She nodded once and we started down the corridor again. It wasn't everything I wanted. In fact, it wasn't even close. But at least it was a start.
I double-parked on Michigan Avenue, popped my blinkers, and cruised the FM dial. I was tapping along to a-ha singing "Take on Me" and wondering whatever happened to my inner Led Zeppelin when Fred Jacobs walked out of the Tribune Building.
Fred was six feet two and weighed slightly less than your average house cat. He was chasing sixty, with an Adam's apple that earned every bit of its moniker and a head of black hair the color and consistency of shoe leather. He wore a brown Ban-Lon golf shirt over a pair of green-and-gold-checked polyester pants with inch-and-a-half cuffs. His socks were white and his loafers black. His skin was yellow when it wasn't just grim, and an unfiltered Camel hung from rubber lips. Fred was a lifelong bachelor. Suffice it to say, he didn't get a lot of chicks. What Fred did get was information. The man shambling along Michigan Avenue had won two Pulitzers and represented probably the best investigative reporter this side of Bob Woodward. I pulled the car up but Fred just kept walking. I'd seen this before and rolled down the window.
"You getting in, Fred?"
He squinted through a layer of cigarette smoke, motioned with one hand, and talked out of the side of his mouth.
"Keep moving. I'll meet you around the corner."
When it came to paranoia, the NSA had nothing on Fred Jacobs. I pulled around the block and waited. It took a minute or two, but he finally slipped alongside my car and got in.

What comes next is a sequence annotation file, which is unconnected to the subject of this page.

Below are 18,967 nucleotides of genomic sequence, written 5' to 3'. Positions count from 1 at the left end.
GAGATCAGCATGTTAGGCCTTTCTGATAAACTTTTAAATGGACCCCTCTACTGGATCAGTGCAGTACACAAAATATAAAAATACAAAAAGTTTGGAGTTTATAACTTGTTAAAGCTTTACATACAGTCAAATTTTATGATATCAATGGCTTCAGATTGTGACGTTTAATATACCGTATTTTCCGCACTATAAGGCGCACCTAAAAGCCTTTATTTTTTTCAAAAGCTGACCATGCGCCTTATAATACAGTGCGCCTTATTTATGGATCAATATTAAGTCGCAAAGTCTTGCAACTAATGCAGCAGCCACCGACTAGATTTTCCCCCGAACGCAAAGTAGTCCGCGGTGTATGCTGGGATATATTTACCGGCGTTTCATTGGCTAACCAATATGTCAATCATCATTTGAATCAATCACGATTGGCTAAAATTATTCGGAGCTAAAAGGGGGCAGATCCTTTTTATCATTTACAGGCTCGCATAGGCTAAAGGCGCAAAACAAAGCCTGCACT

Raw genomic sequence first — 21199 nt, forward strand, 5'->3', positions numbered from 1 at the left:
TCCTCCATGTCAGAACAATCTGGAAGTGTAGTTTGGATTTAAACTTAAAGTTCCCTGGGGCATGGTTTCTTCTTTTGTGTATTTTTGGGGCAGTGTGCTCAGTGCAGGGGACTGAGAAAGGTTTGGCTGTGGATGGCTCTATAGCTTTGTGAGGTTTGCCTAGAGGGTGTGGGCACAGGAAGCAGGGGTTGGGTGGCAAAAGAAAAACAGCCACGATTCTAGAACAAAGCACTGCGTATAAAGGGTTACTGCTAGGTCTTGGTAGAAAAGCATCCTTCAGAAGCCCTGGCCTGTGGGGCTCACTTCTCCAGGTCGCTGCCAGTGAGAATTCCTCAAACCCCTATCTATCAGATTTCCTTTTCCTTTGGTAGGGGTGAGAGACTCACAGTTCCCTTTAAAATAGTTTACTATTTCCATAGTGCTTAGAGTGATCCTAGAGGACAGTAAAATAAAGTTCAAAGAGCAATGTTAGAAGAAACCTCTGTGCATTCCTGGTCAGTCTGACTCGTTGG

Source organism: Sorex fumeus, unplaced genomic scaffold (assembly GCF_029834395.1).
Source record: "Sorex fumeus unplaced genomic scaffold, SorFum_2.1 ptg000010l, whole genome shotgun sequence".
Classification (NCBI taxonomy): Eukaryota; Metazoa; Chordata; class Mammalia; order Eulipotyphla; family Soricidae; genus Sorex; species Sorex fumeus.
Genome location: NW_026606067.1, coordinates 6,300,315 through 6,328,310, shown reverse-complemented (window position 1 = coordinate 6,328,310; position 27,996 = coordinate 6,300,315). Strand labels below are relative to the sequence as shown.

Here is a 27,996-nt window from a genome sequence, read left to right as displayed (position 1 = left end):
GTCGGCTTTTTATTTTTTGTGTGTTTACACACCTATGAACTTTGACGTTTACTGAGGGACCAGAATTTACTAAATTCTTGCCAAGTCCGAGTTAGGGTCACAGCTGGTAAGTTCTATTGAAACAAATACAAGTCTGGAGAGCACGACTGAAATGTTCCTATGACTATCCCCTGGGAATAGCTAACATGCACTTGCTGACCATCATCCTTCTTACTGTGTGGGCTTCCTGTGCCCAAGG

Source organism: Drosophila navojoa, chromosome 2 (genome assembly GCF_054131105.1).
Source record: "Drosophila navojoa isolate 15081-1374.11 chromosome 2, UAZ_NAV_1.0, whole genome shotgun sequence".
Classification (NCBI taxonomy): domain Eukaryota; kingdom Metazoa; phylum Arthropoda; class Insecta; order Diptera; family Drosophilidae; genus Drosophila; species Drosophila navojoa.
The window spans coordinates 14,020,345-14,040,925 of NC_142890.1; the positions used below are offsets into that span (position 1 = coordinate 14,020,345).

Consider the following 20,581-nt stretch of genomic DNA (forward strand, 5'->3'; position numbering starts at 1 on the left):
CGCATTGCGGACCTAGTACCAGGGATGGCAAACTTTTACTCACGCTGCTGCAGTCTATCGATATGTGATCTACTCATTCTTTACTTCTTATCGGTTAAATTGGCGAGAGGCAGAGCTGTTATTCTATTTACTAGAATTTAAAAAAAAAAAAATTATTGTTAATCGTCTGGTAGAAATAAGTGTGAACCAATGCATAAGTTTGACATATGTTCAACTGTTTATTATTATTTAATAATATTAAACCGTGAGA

"Just drive straight."
"It's a one-way street, Fred."
"Even better. Get going, for chrissakes."
I popped the car into drive and found my way around the block.
"A lot of people watching you these days, Fred?"
"Fuck off, Kelly. First of all, you're never anything but trouble. Second, you don't work my beat. You don't do what I do. So you don't know anything about what people see and don't see."
Like I said, great reporter. A little touched in the head, but what the hell.
"Where are we going to eat?" he said.
I'd told Fred I'd buy him lunch. He knew that meant I needed information. Of course, Fred expected something in return. Like a story. Maybe another Pulitzer. Probably not. But for someone who weighed no more than the typical calico, Fred Jacobs also liked to eat. Big time.
"I thought we'd go over to Mitchell's," I said.
"We're going to the Goat. Take a left here."
I swung a left off Michigan Avenue and then another at State Street. Jacobs sucked up the last quarter of his cigarette and pushed the butt out an open window. Smoke curled softly from each nostril as the reporter rolled up the window and chuckled to himself.
"Got to hand it to you, Kelly."
"You stuck it to that TV bitch but good."
He was talking about Diane Lindsay, former Chicago news anchor, convicted killer, and someone I used to sleep with.
"You think so, Fred?"
"Fuck, yes. Talking heads think they invented the news. No respect for journalism. No respect for the process."
"And putting Diane Lindsay in the slam made that right?"
"Didn't make it right. But damn, it was fun to watch. Pull over here."
I dropped into an empty spot on Hubbard Street and the two of us got out. The Billy Goat Tavern is located on the lower level of Michigan Avenue. Most people walk down a set of stairs in front of the Wrigley Building on upper Michigan. Apparently that was a little too public for Jacobs, so we came in from Hubbard.
"The Billy Goat isn't exactly low profile, Fred."
"Not a problem. I eat here eight days a week. Someone like you sits down at my table, what am I supposed to do? So I let you buy me a burger and listen to your bullshit."
"That's the story?"
"That's the story. Come on."
Jacobs opened the heavy metal door, painted red with a black-and-white goat. We walked down a greasy set of steps and into a Chicago legend.